[20] I am aware from the affidavit evidence before the Court, that there is some conflict on the evidence as to what was said in various conversations between the representatives for the parties and or what the respective parties meant by the term “unconditional”. Mr Reeves QC submits that these matters will have to be resolved at trial. Mr Reeves QC also acknowledged that there would probably be amendments to the Amended Statement of Claim to overcome the criticisms made by Mr Barr QC on behalf of the defendant as to the deficiencies of the pleadings with respect to the offer and acceptance.

[21] However, on the plaintiff’s own case, I am not able to find the plaintiff has established “more than an outside chance” that a contract had been concluded on either 22 or 28 December 2006.

[22] I base this conclusion on the affidavits of Mr Dounis and the supporting documentation, without taking account of the contradictions to either Mr Dounis’ or Mr Silver’s version of telephone conversations.

[23] I have considered both the contemporaneous documents included in the affidavit of Mr Dounis and the conduct of the parties following the dates when the plaintiff asserts a binding contract was established.

[24] In Australian Broadcasting Corporation v XIVth Commonwealth Games Ltd (1988) 18 NSWLR 540, Gleeson CJ stated at 548:

“… In a case where a court is required to make a judgment concerning the intention of the parties in relation to what might broadly be described as a Masters v Cameron ((1954) 91 CLR 353) dispute, it will normally be of importance that the court have an understanding of the commercial context in which the dispute arises, and a most significant feature of that context will relate to the subject which the parties regard, or would ordinarily be expected to regard, as matters to be covered by their contract. …”

[25] In Brambles Holdings Ltd v Bathurst City Council (2001) 53 NSWLR 153, Heydon JA stated at paragraph 25:
“The second relevant principle is that post-contractual conduct is admissible on the question of whether a contract was formed: Howard Smith & Co Ltd v Varawa (1907) 5 CLR 68 at 77; Barrier Wharfs Ltd v W Scott Fell & Co Ltd (1908) 5 CLR 647 at 668, 669, 672; B Seppelt & Sons Ltd v Commissioner for Main Roads (1975) 1 BPR 9,147 at 9,149, 9,154–9,156; Film Bars Pty Ltd v Pacific Film Laboratories Pty Ltd (1979) 1 BPR 9,251 at 9,255.”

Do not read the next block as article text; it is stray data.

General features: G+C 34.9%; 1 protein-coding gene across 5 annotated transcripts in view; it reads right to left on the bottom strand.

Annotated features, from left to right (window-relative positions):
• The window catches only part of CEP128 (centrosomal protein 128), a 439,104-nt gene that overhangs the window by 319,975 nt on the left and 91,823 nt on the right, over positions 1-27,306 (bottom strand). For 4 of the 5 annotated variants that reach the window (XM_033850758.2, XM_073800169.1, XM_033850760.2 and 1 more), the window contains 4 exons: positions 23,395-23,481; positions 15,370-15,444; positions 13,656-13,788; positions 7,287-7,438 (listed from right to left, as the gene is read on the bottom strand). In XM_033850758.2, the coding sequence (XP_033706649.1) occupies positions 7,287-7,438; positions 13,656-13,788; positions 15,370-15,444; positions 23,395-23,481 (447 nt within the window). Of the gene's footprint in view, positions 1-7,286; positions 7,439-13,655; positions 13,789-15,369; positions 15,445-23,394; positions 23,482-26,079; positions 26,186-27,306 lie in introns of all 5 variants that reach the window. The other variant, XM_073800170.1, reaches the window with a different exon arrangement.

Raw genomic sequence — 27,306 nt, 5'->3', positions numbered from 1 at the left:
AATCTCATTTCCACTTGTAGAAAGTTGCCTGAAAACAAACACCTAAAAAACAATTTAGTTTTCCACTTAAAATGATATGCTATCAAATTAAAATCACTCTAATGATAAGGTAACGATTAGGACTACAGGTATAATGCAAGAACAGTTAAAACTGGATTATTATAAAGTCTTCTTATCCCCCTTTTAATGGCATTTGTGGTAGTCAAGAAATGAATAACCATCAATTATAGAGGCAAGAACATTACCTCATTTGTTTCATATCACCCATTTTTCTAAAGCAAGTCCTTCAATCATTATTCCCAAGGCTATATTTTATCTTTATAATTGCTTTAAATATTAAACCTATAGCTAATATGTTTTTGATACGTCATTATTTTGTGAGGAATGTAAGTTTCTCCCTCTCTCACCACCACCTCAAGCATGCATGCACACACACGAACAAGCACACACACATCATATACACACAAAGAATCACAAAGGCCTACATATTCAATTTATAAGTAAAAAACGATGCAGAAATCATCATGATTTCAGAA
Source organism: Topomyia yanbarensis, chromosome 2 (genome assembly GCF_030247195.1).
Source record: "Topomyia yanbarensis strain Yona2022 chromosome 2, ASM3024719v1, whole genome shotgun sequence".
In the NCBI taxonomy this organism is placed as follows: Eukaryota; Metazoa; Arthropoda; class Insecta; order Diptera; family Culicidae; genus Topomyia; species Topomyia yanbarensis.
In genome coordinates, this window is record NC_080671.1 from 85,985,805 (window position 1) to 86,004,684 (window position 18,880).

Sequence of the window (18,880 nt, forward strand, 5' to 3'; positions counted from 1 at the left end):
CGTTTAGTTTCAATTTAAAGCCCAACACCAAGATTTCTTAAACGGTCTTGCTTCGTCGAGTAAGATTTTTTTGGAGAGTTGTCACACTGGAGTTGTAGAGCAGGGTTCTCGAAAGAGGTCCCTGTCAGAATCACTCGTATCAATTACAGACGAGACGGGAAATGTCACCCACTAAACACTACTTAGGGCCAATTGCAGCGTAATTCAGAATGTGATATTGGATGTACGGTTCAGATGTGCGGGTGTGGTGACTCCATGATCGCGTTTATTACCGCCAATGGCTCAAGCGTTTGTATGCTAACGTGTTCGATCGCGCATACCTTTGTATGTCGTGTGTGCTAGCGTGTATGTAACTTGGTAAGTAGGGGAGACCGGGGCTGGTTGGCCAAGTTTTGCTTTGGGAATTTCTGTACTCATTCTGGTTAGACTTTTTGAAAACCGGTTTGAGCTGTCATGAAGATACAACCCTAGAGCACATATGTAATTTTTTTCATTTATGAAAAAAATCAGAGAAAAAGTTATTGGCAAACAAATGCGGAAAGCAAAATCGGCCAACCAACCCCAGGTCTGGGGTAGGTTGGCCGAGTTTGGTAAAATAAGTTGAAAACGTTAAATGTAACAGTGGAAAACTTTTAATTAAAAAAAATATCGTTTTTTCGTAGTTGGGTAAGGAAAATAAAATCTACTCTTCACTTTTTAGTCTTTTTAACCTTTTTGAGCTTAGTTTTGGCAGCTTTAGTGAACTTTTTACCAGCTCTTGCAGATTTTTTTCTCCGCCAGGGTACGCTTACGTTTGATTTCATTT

[26] In the defence to the Amended Statement of Claim the defendant pleads at paragraph 4.2 as follows:
“Further as to the allegations contained in paragraphs 3 and 4 of the Amended Statement of Claim, the Defendant refers to and relies on the conduct of the Plaintiff and the Defendant after the date/time of the alleged agreement, including the conduct pleaded hereunder, and says such conduct was inconsistent with the existence of the binding agreement now alleged by the Plaintiff:-”

[27] The defence then sets out some of the communications made on behalf of the plaintiff on which the defendant seeks to rely. The majority of those communications have already been referred to in the course of these reasons for decision.

[28] I agree with the submission made by Mr Barr QC on behalf of the defendant that the crucial issue is whether or not there was a contract.

[29] The communications between the parties establish that the defendant had a concern which had been raised with the representative for the plaintiff that the BP Site Agreement may mean the defendant had an ongoing liability following the sale of BP Palms and that they were anxious to have that matter resolved before concluding a contract.

[30] Both Mr Silver and Mr Dounis expressed in their affidavits an intention to have an unconditional contract and that they were not concerned about the BP Site Agreement. However, the plaintiff was alerted in a draft contract forwarded on 21 December 2006 which proposed contract was further refined in subsequent communications, that the BP Site Agreement was an issue for the defendant. The parties were clearly not ad idem on this matter.